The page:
Retro sock monkeys get a new look thanks to Hammond Library program

2010-12-22T00:00:00Z 2011-11-03T03:23:14Z Retro sock monkeys get a new look thanks to Hammond Library programBy Philip Potempa philip.potempa@nwi.com, 219.852.4327 nwitimes.com

They have been hanging around children's bedrooms and kid's toy boxes for many years.

But it wasn't until October that 9-year-old Melissa Godbolt of Hammond finally met and made her first sock monkey.

Godbolt was one of the more than a dozen children who participated in a special "create your own sock monkey" craft program at the Hayward Branch of the Hammond Public Library.

"I wanted to make mine different, so I made my monkey with blue stripes," said Godbolt, a fourth grader at St. John Bosco School.

Her dad, Doyle Godbolt, said he wasn't surprised to see his daughter's custom-crafted creation.

"She's always been pretty creative and she's already playing the guitar," he said. "So I can see how she'd be excited about a project like this one."

The sock monkey program began in early October, with the kids meeting weekly to work on their monkeys with the help of library volunteer and "sock monkey pro" Pat Kincaid and Sally Opolski, the youth services librarian, to assure all of the monkeys would be ready by Christmas.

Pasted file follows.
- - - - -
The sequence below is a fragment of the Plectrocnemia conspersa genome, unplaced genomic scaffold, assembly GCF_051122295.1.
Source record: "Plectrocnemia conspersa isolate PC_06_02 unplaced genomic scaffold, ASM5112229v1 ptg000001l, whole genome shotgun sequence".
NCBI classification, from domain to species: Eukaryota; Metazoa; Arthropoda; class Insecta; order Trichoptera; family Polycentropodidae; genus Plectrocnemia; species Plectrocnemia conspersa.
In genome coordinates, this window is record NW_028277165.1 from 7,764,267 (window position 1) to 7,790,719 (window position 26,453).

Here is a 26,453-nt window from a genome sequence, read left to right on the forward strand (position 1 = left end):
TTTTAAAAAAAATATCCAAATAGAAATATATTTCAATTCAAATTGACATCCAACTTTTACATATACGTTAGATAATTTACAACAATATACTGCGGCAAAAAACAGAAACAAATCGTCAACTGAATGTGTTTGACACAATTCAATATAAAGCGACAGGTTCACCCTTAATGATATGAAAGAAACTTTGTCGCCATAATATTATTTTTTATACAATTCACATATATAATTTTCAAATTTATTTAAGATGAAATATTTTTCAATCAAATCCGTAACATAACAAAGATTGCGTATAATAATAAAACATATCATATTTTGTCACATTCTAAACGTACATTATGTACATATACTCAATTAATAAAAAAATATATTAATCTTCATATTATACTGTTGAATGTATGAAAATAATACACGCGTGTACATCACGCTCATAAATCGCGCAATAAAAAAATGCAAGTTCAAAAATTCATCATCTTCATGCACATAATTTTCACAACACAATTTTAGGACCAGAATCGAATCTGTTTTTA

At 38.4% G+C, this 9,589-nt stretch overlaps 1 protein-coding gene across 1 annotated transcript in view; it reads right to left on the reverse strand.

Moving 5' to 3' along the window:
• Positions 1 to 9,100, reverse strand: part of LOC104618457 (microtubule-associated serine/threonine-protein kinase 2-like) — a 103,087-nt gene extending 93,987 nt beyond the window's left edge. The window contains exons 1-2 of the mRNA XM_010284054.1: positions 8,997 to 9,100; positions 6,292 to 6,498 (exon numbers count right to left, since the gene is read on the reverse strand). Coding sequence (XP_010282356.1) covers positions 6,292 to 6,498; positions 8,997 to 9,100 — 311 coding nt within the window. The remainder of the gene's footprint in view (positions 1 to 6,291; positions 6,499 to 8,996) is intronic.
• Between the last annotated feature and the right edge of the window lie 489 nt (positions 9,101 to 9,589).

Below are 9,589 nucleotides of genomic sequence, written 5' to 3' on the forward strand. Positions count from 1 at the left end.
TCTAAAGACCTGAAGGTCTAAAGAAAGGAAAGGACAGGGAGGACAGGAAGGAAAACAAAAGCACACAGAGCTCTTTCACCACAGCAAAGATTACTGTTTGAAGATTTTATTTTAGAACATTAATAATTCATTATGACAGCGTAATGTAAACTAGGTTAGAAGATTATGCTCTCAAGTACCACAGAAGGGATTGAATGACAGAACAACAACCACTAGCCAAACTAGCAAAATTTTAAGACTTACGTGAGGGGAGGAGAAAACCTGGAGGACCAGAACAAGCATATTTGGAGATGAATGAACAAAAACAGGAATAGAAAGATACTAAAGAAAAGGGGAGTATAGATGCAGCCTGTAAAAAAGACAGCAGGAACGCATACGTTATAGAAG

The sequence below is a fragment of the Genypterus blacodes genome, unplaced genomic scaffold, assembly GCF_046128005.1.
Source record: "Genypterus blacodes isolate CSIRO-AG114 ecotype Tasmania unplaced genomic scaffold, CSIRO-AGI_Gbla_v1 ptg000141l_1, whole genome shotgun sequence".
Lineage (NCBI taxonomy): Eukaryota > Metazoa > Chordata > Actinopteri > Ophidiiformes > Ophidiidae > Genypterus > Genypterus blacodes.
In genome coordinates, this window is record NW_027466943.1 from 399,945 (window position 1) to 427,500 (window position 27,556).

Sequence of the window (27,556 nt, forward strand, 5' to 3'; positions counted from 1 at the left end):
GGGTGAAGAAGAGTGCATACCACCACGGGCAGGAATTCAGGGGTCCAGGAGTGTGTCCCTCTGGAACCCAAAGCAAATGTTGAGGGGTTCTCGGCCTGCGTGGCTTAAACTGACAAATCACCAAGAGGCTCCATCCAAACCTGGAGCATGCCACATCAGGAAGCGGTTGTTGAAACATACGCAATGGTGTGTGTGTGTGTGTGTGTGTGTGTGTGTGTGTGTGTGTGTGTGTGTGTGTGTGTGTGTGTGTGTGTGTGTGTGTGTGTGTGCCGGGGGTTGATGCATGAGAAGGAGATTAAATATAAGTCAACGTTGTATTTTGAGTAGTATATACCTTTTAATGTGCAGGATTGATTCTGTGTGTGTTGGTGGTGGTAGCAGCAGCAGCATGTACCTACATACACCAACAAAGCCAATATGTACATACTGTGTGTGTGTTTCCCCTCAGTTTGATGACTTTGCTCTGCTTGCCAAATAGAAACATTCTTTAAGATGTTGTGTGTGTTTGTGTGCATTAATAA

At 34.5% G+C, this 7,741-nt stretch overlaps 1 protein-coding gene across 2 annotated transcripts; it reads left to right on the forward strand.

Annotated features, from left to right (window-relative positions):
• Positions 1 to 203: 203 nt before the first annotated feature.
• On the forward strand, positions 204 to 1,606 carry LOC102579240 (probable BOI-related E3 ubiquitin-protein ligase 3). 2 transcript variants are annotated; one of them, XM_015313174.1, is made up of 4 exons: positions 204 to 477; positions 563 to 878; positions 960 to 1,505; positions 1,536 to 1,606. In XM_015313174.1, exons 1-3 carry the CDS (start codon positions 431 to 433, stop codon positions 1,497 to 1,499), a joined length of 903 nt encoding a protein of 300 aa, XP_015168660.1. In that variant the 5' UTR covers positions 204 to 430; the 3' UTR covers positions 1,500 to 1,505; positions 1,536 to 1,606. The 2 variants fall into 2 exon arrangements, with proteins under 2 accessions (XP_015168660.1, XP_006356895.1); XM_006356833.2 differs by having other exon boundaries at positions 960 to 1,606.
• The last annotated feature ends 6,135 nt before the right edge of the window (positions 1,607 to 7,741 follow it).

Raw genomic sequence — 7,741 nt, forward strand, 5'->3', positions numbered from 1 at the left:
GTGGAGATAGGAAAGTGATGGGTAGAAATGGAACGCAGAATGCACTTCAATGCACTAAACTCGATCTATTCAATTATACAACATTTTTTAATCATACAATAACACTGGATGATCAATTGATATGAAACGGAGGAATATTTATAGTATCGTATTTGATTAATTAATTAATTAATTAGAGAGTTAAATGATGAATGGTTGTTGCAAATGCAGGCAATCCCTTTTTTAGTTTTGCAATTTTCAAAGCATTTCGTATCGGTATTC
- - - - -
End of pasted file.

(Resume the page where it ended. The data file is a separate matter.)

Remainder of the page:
"When you work on a monkey little by little, week by week, it's not hard it all,"  said Emily Doran, 9, also a fourth grader at St. John Bosco, who decided to make her sock monkey a "witch sock monkey," complete with a pointy nose and pointy chin.

By the time the children finished their monkeys at the beginning of November, they had a parade of colorful "close-knit" creatures to share with family and friends.

Mary Doran, Emily's mom, said she remembers sock monkeys from her own youth, but never realized they've were born out of bedroom sock drawers until she talked with librarian "Miss Sally."

Old-fashioned, handcrafted sock monkey dolls are traditionally made with Original Rockford Red Heel socks, which originated in Rockford, Ill., and are now owned and manufactured by Fox River Mills.

The red "re-enforced" heels of the socks, which form the monkey's lips and bottom, made the style of heavy knit "work sock" very popular after they were introduced in 1890 and from the company's earliest records, some of the first sock monkeys were created by crafty moms and grandmothers in the early 1900s.

"I never had a sock monkey when I was a little girl," Emily's mom Mary said. "So, I'm glad Emily got to make her own and now she'll have the memory and the monkey to keep forever."

 

 

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